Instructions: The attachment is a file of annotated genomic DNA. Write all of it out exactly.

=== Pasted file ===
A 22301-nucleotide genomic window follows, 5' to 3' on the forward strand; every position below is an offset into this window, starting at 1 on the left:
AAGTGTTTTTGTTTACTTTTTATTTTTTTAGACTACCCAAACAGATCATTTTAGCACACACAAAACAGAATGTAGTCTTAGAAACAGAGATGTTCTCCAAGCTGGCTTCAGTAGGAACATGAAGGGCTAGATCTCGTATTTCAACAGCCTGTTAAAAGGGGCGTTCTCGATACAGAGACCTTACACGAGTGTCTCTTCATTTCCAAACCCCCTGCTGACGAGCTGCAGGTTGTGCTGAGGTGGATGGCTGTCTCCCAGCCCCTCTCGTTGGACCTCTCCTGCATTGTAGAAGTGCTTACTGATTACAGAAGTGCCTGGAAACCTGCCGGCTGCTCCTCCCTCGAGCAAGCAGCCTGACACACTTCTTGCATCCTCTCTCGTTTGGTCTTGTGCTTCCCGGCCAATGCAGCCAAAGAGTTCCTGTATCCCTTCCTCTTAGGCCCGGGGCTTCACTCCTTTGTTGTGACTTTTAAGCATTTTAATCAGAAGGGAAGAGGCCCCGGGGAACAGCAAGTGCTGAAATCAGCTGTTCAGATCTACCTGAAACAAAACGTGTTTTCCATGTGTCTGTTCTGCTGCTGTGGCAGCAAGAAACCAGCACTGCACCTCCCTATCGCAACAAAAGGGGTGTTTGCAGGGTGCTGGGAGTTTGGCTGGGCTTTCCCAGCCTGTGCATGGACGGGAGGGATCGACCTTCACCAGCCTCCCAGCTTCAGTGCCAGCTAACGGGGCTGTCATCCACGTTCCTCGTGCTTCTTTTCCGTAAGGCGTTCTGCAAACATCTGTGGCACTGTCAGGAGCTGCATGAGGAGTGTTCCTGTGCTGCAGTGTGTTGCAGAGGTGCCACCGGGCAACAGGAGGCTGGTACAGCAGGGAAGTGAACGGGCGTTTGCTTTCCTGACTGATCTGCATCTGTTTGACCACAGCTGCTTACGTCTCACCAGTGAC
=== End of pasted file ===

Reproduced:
A 22301-nucleotide genomic window follows, 5' to 3' on the forward strand; every position below is an offset into this window, starting at 1 on the left:
AAGTGTTTTTGTTTACTTTTTATTTTTTTAGACTACCCAAACAGATCATTTTAGCACACACAAAACAGAATGTAGTCTTAGAAACAGAGATGTTCTCCAAGCTGGCTTCAGTAGGAACATGAAGGGCTAGATCTCGTATTTCAACAGCCTGTTAAAAGGGGCGTTCTCGATACAGAGACCTTACACGAGTGTCTCTTCATTTCCAAACCCCCTGCTGACGAGCTGCAGGTTGTGCTGAGGTGGATGGCTGTCTCCCAGCCCCTCTCGTTGGACCTCTCCTGCATTGTAGAAGTGCTTACTGATTACAGAAGTGCCTGGAAACCTGCCGGCTGCTCCTCCCTCGAGCAAGCAGCCTGACACACTTCTTGCATCCTCTCTCGTTTGGTCTTGTGCTTCCCGGCCAATGCAGCCAAAGAGTTCCTGTATCCCTTCCTCTTAGGCCCGGGGCTTCACTCCTTTGTTGTGACTTTTAAGCATTTTAATCAGAAGGGAAGAGGCCCCGGGGAACAGCAAGTGCTGAAATCAGCTGTTCAGATCTACCTGAAACAAAACGTGTTTTCCATGTGTCTGTTCTGCTGCTGTGGCAGCAAGAAACCAGCACTGCACCTCCCTATCGCAACAAAAGGGGTGTTTGCAGGGTGCTGGGAGTTTGGCTGGGCTTTCCCAGCCTGTGCATGGACGGGAGGGATCGACCTTCACCAGCCTCCCAGCTTCAGTGCCAGCTAACGGGGCTGTCATCCACGTTCCTCGTGCTTCTTTTCCGTAAGGCGTTCTGCAAACATCTGTGGCACTGTCAGGAGCTGCATGAGGAGTGTTCCTGTGCTGCAGTGTGTTGCAGAGGTGCCACCGGGCAACAGGAGGCTGGTACAGCAGGGAAGTGAACGGGCGTTTGCTTTCCTGACTGATCTGCATCTGTTTGACCACAGCTGCTTACGTCTCACCAGTGAC